* Age: The younger they are, the less likely kids are to talk about risks encountered and their concerns (indicating a real need for adults to listen and not ask leading questions), and concerns change with age. Concern about violent content decreases with age and concern about conduct- and contact-related content increases with age. But concern about bullying “is most common among 9-to-10-year-olds … and peaks at 13-14 … while concerns with unwanted sharing of personal information, images or photos increase with age, becoming most common among the oldest [15-16].”
* Gender: “Although girls and boys encounter risks online in similar numbers, girls are more likely to be upset by them.” Boys are more concerned about violent content (e.g., violence, aggression, gory content) than girls (21% vs. 16%). Girls are more concerned than boys about contact-related (17% vs. 10%) and conduct-related (20% vs. 18%) risks. There is no gender difference for pornographic content.” So boys are more concerned about video sites and girls are more concerned about social sites.
* Media & platforms. The researchers zoomed in on risk by “platform,” as they referred to the genre of service: video-sharing vs. social-networking. Not surprisingly content-related risks – violence (30% of the 9-to-16-year-old respondents who mentioned a platform when describing online risks) and adult content (27%) showed up more in video-sharing sites, while conduct- and contact-related risks (48% and 30%, respectively) showed up more in social network sites. “Platforms are risk specific,” the authors wrote.
* Bullying least common. The risk most common in policymakers’ risk framework was actually least common in kids’ risk spectrum – only 6% “had been sent nasty or hurtful messages on the internet.” However, when it does show up in their experiences, it’s the most upsetting,
* Risk isn’t harm. The authors reiterated that “encountering risk is not the same as experiencing harm” (see this), and children can’t have opportunity online or offline without some risk “because children must explore and encounter some risk to learn and gain resilience,” EU Kids Online wrote in an earlier report.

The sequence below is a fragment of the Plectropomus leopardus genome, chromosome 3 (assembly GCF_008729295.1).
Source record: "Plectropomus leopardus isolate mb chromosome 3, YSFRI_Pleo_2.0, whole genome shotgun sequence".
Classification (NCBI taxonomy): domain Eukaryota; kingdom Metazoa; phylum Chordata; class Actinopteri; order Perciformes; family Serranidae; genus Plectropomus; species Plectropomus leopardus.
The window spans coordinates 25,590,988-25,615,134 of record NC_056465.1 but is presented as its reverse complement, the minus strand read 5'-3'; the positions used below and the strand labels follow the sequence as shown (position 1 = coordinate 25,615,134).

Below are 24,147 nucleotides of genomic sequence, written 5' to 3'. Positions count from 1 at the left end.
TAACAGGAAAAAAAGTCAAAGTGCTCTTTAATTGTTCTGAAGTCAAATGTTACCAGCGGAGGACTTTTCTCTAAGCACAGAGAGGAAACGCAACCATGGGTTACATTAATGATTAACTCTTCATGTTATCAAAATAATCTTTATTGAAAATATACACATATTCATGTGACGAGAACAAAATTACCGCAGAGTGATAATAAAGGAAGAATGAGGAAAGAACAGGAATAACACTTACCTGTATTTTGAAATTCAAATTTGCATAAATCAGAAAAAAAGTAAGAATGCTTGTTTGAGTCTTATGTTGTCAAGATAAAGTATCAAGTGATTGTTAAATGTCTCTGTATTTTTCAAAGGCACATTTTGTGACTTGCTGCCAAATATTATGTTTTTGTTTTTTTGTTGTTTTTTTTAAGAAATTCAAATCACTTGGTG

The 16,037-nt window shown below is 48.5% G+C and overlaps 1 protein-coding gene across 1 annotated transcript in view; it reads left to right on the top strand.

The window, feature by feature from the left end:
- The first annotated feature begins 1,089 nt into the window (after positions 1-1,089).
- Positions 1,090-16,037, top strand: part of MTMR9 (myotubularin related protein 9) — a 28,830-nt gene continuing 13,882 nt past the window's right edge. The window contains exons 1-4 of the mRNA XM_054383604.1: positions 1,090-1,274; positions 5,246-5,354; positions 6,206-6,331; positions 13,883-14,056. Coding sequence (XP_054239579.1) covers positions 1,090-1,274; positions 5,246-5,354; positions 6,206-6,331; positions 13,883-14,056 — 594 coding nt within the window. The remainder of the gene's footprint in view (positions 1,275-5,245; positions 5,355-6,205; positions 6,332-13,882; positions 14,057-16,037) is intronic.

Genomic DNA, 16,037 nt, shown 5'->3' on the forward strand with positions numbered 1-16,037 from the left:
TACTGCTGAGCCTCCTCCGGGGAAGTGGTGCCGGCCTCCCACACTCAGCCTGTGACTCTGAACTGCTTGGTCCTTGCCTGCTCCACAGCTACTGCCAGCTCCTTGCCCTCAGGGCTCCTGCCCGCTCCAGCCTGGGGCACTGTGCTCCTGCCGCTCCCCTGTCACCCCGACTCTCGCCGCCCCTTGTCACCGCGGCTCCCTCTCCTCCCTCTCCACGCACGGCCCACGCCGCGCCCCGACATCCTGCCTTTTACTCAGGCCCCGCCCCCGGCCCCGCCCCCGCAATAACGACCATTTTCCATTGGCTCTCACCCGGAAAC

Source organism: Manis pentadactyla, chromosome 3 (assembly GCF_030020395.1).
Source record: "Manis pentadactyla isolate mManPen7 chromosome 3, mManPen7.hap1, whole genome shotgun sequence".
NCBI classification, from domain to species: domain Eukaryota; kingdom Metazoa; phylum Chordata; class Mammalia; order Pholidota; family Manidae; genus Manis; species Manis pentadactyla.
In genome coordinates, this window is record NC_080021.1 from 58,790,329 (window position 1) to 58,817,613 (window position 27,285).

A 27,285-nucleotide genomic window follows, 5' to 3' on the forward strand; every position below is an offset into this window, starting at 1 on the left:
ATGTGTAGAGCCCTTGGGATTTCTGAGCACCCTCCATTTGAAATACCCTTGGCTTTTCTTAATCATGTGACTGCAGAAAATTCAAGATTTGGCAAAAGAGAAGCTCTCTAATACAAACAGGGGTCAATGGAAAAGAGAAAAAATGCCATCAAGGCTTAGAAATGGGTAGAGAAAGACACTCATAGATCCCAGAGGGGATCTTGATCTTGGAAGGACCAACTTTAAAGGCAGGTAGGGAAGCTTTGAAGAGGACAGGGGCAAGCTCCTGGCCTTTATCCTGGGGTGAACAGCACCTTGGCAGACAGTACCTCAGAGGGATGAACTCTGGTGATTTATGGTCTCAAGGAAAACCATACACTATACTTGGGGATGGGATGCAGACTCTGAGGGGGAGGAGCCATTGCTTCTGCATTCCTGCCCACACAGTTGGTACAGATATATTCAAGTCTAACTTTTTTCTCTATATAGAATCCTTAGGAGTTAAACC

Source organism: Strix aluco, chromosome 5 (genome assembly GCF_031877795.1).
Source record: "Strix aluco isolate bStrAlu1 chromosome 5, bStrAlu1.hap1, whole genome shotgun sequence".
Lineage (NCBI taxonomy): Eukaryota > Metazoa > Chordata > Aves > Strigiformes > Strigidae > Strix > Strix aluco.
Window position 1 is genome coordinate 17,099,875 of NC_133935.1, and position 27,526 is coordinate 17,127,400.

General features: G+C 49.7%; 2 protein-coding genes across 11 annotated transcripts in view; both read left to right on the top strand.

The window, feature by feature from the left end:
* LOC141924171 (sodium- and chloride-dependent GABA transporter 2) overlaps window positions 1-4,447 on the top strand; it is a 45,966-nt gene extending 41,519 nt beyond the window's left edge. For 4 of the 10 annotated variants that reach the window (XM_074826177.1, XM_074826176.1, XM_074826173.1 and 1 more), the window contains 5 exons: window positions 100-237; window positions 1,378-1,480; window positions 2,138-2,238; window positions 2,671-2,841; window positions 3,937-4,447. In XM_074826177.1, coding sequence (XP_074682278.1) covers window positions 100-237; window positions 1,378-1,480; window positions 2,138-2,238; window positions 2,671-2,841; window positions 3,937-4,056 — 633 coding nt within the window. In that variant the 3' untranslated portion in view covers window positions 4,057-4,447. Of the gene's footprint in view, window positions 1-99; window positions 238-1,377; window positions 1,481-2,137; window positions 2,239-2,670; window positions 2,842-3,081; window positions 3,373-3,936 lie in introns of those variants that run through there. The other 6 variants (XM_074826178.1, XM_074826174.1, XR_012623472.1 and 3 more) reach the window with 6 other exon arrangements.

So my key takeaway was this from the report: “Adult society (parents, teachers, policy makers and the media) has shaped the policy agenda for understanding online risk and managing internet safety…. Most research has sought standardised descriptions of risk as measured in survey questionnaires; and most has asked children about risks that worry adults rather than discovering what concerns children themselves.”

Thankfully, following the lead of top researchers around the world we can now – after more than a decade and a half of “Internet safety education” – we can now begin to factor children’s own experiences and concerns into our messaging.

*A 2007 pan-European qualitative study asked kids 9-10 and 12-14 to discuss online risk in their own and identified four: “risks affecting the computer (viruses, hacking)”; “inopportune appearance of images or the mistaken access to undesired websites (violence, pornography); “cons and fraud (illegal use of bank details, dishonest proposals, false competitions)”; and “anything that puts the child him/herself in difficulties or in danger: physical assaults and sex attacks by malicious adults.”

Related links

* The full findings behind this report (150+ pages’ worth) can be found here.
* “What’s wrong with Net-safety ed … and what we can do about it”
* “Study on long-neglected factor in net safety: Resilience”
* “What is online risk? Helpful clarity from Europe”